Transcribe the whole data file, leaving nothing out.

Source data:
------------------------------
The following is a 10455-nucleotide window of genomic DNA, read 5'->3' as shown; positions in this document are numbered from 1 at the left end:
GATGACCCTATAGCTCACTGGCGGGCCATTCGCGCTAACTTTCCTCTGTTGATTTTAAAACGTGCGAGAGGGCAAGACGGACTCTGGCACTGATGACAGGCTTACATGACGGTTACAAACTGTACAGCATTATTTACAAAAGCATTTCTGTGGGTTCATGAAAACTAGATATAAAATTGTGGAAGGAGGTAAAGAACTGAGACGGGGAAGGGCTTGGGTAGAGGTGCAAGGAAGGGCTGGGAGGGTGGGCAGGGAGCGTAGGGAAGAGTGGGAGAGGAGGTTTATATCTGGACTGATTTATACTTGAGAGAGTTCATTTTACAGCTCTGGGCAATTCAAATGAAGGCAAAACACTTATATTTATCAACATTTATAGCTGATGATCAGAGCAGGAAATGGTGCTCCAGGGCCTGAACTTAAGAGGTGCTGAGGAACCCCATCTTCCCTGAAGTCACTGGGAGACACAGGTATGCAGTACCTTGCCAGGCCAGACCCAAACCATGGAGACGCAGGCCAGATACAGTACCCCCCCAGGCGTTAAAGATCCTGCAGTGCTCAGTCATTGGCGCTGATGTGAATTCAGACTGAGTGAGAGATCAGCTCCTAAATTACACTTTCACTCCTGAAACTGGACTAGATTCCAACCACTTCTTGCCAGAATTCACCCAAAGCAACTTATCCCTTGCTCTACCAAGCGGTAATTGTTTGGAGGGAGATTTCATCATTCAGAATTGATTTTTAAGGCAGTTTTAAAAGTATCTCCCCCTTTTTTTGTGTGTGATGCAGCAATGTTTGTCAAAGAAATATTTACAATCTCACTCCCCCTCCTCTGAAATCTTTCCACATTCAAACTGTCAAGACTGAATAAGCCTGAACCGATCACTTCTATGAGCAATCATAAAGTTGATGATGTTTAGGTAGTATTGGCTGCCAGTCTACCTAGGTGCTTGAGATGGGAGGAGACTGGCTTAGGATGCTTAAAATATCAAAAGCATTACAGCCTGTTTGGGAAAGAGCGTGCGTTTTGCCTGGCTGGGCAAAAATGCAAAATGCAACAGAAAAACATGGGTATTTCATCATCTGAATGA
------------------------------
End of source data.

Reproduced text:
The following is a 10455-nucleotide window of genomic DNA, read 5'->3' as shown; positions in this document are numbered from 1 at the left end:
GATGACCCTATAGCTCACTGGCGGGCCATTCGCGCTAACTTTCCTCTGTTGATTTTAAAACGTGCGAGAGGGCAAGACGGACTCTGGCACTGATGACAGGCTTACATGACGGTTACAAACTGTACAGCATTATTTACAAAAGCATTTCTGTGGGTTCATGAAAACTAGATATAAAATTGTGGAAGGAGGTAAAGAACTGAGACGGGGAAGGGCTTGGGTAGAGGTGCAAGGAAGGGCTGGGAGGGTGGGCAGGGAGCGTAGGGAAGAGTGGGAGAGGAGGTTTATATCTGGACTGATTTATACTTGAGAGAGTTCATTTTACAGCTCTGGGCAATTCAAATGAAGGCAAAACACTTATATTTATCAACATTTATAGCTGATGATCAGAGCAGGAAATGGTGCTCCAGGGCCTGAACTTAAGAGGTGCTGAGGAACCCCATCTTCCCTGAAGTCACTGGGAGACACAGGTATGCAGTACCTTGCCAGGCCAGACCCAAACCATGGAGACGCAGGCCAGATACAGTACCCCCCCAGGCGTTAAAGATCCTGCAGTGCTCAGTCATTGGCGCTGATGTGAATTCAGACTGAGTGAGAGATCAGCTCCTAAATTACACTTTCACTCCTGAAACTGGACTAGATTCCAACCACTTCTTGCCAGAATTCACCCAAAGCAACTTATCCCTTGCTCTACCAAGCGGTAATTGTTTGGAGGGAGATTTCATCATTCAGAATTGATTTTTAAGGCAGTTTTAAAAGTATCTCCCCCTTTTTTTGTGTGTGATGCAGCAATGTTTGTCAAAGAAATATTTACAATCTCACTCCCCCTCCTCTGAAATCTTTCCACATTCAAACTGTCAAGACTGAATAAGCCTGAACCGATCACTTCTATGAGCAATCATAAAGTTGATGATGTTTAGGTAGTATTGGCTGCCAGTCTACCTAGGTGCTTGAGATGGGAGGAGACTGGCTTAGGATGCTTAAAATATCAAAAGCATTACAGCCTGTTTGGGAAAGAGCGTGCGTTTTGCCTGGCTGGGCAAAAATGCAAAATGCAACAGAAAAACATGGGTATTTCATCATCTGAATGA